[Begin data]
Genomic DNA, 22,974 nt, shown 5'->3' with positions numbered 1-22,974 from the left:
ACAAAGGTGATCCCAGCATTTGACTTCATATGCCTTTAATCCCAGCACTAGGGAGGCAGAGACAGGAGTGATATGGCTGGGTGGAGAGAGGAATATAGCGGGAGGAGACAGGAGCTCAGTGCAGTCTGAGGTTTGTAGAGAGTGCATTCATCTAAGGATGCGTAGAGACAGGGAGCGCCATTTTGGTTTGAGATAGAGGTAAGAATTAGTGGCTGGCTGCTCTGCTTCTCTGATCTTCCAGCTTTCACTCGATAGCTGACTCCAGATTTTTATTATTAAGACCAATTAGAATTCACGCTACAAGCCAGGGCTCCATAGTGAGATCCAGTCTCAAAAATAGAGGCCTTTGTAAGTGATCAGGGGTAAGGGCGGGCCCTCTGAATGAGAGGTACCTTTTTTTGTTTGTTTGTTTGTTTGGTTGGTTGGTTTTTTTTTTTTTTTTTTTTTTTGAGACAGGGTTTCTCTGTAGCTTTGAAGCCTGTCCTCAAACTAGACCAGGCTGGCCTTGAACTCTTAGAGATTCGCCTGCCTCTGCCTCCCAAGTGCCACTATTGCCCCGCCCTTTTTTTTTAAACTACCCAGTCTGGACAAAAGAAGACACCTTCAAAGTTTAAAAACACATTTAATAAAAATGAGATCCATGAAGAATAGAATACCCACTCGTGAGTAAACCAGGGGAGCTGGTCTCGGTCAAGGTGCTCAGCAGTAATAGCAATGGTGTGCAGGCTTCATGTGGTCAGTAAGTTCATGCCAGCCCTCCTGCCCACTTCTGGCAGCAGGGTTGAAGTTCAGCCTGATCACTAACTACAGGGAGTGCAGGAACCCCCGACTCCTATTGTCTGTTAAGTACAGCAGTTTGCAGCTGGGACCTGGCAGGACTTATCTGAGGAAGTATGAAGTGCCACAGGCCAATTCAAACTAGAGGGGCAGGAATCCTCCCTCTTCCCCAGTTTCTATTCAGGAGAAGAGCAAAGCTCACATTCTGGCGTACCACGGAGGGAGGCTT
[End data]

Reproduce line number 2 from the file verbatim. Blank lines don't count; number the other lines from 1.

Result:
ACAAAGGTGATCCCAGCATTTGACTTCATATGCCTTTAATCCCAGCACTAGGGAGGCAGAGACAGGAGTGATATGGCTGGGTGGAGAGAGGAATATAGCGGGAGGAGACAGGAGCTCAGTGCAGTCTGAGGTTTGTAGAGAGTGCATTCATCTAAGGATGCGTAGAGACAGGGAGCGCCATTTTGGTTTGAGATAGAGGTAAGAATTAGTGGCTGGCTGCTCTGCTTCTCTGATCTTCCAGCTTTCACTCGATAGCTGACTCCAGATTTTTATTATTAAGACCAATTAGAATTCACGCTACAAGCCAGGGCTCCATAGTGAGATCCAGTCTCAAAAATAGAGGCCTTTGTAAGTGATCAGGGGTAAGGGCGGGCCCTCTGAATGAGAGGTACCTTTTTTTGTTTGTTTGTTTGTTTGGTTGGTTGGTTTTTTTTTTTTTTTTTTTTTTTGAGACAGGGTTTCTCTGTAGCTTTGAAGCCTGTCCTCAAACTAGACCAGGCTGGCCTTGAACTCTTAGAGATTCGCCTGCCTCTGCCTCCCAAGTGCCACTATTGCCCCGCCCTTTTTTTTTAAACTACCCAGTCTGGACAAAAGAAGACACCTTCAAAGTTTAAAAACACATTTAATAAAAATGAGATCCATGAAGAATAGAATACCCACTCGTGAGTAAACCAGGGGAGCTGGTCTCGGTCAAGGTGCTCAGCAGTAATAGCAATGGTGTGCAGGCTTCATGTGGTCAGTAAGTTCATGCCAGCCCTCCTGCCCACTTCTGGCAGCAGGGTTGAAGTTCAGCCTGATCACTAACTACAGGGAGTGCAGGAACCCCCGACTCCTATTGTCTGTTAAGTACAGCAGTTTGCAGCTGGGACCTGGCAGGACTTATCTGAGGAAGTATGAAGTGCCACAGGCCAATTCAAACTAGAGGGGCAGGAATCCTCCCTCTTCCCCAGTTTCTATTCAGGAGAAGAGCAAAGCTCACATTCTGGCGTACCACGGAGGGAGGCTT